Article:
Aunt Suzy says . . .

I saw this Jacques Pepin recipe in Food & Wine recently and thought I’d try it.  It got me curious about Garbure, so I looked it up and saw that it’s basically a stew made with smoked meat and a variety of winter vegetables and served with a hearty bread – either poured over the bread or accompanied by it.  Like many peasant  dishes, there are lots of variations on how this stew is made.  My recipe builds on the versions I saw, but is not true to any one in particular.  One day I will try making this with the duck (or goose) confit I saw in many recipes, but not today! I had already done my shopping before seeing dishes with that ingredient.  In the middle of cooking this, I realized that it is a very similar in ingredients to the Old World Turkey Vegetable soup I posted in December of 2010.  The wine pairing recommendation from Jacques is a Beaujolais.  One thing that all the recipes stated was that a tradition is to pour half a glass of red wine onto the last few bites of the stew – called “a chabrot” – as a way to finish the meal.  We weren’t wowed by this :-).   (I am chuckling about my photo – one of the recipes said that this stew was definitely not photogenic!  No matter the looks – it’s a tasty bowl of comfort.)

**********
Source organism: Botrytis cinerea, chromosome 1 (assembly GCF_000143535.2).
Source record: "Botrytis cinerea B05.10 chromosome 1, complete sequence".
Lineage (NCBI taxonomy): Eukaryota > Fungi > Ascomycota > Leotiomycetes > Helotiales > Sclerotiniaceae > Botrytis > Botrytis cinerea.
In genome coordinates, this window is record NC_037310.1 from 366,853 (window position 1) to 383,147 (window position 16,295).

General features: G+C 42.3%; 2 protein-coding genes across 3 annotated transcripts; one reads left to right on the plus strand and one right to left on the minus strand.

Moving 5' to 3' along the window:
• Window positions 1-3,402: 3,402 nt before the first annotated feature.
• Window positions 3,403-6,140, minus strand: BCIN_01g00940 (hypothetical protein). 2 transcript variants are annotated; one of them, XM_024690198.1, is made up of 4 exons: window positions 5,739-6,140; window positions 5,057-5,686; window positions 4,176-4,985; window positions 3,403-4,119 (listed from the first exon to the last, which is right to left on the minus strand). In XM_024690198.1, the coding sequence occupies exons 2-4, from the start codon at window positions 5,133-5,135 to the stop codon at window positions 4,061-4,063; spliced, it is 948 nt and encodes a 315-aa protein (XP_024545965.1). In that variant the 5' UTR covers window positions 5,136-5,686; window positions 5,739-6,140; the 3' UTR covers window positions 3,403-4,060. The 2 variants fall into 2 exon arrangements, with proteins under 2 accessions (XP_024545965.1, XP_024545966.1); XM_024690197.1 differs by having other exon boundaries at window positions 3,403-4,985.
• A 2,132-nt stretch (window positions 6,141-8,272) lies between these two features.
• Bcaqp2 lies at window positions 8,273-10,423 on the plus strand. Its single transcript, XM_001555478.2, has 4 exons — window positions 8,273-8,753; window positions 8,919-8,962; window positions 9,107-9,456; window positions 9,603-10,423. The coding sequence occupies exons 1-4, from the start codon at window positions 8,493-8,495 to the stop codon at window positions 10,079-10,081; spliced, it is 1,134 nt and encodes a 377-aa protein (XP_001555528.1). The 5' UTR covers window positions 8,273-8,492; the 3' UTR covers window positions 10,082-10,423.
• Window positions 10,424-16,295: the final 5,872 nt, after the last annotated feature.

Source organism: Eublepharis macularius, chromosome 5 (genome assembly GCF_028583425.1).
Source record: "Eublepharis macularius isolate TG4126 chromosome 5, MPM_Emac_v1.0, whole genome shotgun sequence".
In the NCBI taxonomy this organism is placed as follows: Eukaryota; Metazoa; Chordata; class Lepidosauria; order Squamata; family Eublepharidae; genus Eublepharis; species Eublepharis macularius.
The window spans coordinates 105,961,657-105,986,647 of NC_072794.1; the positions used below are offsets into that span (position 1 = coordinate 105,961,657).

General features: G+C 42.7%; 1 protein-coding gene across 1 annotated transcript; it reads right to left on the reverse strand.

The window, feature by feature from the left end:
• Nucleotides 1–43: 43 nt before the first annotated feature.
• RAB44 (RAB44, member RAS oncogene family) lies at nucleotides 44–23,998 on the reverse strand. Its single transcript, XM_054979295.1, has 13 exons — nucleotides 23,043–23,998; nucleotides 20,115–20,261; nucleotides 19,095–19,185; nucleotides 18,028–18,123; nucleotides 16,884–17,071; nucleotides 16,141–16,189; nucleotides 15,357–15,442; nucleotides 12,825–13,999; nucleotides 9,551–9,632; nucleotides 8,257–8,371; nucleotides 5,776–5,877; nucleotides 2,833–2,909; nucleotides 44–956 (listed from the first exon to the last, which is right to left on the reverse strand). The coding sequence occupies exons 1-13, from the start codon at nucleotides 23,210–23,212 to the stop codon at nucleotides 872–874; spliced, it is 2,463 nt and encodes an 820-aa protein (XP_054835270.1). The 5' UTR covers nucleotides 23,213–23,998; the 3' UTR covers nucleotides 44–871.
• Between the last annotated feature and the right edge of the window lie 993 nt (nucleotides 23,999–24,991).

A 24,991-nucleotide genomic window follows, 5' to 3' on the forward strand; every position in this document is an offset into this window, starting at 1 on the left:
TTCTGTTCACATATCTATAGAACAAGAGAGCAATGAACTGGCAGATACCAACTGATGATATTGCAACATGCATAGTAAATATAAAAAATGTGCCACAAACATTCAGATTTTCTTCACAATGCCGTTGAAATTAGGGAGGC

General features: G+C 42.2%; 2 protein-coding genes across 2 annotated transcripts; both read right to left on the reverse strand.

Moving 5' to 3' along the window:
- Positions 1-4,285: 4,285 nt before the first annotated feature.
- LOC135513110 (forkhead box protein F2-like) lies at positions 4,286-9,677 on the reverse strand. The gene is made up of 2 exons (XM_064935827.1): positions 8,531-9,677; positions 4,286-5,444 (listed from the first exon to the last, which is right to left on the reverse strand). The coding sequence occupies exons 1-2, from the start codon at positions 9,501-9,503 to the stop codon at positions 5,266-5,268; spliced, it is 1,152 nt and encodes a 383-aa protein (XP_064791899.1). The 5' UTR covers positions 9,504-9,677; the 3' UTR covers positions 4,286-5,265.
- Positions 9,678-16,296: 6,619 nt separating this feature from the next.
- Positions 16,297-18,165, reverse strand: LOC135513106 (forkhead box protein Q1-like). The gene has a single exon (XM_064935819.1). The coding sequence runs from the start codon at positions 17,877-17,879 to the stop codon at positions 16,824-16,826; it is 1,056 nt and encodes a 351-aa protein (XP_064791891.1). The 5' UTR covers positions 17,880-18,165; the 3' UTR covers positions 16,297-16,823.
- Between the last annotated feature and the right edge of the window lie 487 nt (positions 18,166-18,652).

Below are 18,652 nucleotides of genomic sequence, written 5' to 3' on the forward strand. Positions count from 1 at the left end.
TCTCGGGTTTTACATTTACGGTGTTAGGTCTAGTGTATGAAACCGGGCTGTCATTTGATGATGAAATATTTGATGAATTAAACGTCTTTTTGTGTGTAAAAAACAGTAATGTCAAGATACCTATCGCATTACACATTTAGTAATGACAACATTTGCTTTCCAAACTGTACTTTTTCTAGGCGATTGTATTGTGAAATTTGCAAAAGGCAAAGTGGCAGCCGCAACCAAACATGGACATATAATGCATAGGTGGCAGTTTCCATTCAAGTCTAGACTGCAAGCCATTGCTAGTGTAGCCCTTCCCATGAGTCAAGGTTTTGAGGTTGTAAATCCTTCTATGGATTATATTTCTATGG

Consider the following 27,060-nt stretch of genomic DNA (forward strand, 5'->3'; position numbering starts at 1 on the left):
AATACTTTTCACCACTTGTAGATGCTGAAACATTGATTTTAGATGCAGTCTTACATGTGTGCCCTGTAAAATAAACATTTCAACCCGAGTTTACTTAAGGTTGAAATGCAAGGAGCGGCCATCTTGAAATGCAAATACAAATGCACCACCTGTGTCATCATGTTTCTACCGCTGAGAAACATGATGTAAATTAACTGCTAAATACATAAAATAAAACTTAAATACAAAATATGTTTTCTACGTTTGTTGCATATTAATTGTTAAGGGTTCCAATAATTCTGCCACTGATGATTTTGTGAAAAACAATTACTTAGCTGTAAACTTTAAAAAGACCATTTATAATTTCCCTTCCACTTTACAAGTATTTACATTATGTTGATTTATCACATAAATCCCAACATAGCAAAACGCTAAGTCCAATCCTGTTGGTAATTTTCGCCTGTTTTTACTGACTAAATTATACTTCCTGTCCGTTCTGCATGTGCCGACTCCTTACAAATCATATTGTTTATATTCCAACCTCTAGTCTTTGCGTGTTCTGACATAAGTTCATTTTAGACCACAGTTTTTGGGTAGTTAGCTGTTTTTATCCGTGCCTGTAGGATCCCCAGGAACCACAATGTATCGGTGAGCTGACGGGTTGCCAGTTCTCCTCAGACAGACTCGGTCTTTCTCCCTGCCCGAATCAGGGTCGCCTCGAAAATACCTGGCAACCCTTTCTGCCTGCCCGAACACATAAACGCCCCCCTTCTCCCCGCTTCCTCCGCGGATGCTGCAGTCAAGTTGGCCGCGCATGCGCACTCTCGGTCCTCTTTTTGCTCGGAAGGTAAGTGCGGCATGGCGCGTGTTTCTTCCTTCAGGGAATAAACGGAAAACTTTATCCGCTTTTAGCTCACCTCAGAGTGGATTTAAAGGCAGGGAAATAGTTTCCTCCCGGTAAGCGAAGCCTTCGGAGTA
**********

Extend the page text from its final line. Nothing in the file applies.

1  1/2 cups dried cannellini or borlotti beans, picked over and rinsed
2 tablespoons olive oil
2 cups diced smoked meat (ham hocks, ham or smoked turkey – I used smoked turkey)
1 large leek, white and pale green parts only, thoroughly washed and sliced in ¼-inch half rounds
1 medium onion, diced
1 large celery rib, cut in ¼-inch slices
1 large carrot, peeled and cut into ¼-inch pieces
4 cloves of garlic, minced
1 quart chicken stock or low sodium broth
1 quart water
Bouquet garnis of 5 sprigs each parsley and thyme, tied with kitchen string
2 bay leaves
2 whole cloves
2 medium red-skinned potatoes, unpeeled and cut into ½ -inch pieces (about 2 cups)
1 large parsnip, peeled and cut into ½ -inch pieces
1/2 medium head Savoy cabbage, cut into 1-inch pieces
Salt and freshly ground black pepper

Hearty bread and gruyere cheese for serving

Place the beans in a pot and add water to cover by 3 inches. Let stand overnight or use the quick soak method (bring the beans in the water to a boil, turn off the heat and let stand for 1-2 hours).  Drain before adding to the soup.

Coat the bottom of a large stock pot or Dutch oven with the olive oil and heat to medium high. Sauté the leek, onion, celery, carrot and meat for about 10 minutes, until soft and just starting to brown. Add the garlic and sauté another minute or two.




Add the liquid, along with the soaked beans, bouquet garnis, bay leaves and whole cloves. Bring to a boil, turn down heat and simmer covered for 45 minutes.  Remove the bouquet garnis.



Add the potatoes, parsnip and cabbage, bring to a boil again and simmer for another 20 minutes covered until the vegetables are tender.  Remove the lid and simmer for 20-30 minutes to thicken to a stew.

Serving options:  You can serve the stew with slices of bread on the side.  Or you can toast the bread and place in the middle of the bowl and pour the stew over it.  You can toast the bread and melt the cheese on top of it.  You can place this on top of a bowl of stew or place in the bowl and pour the stew over.  It seems the most common way of serving in all the recipes I reviewed was to pour the soup over the bread (with or without the melted cheese).


Aunt Suzy says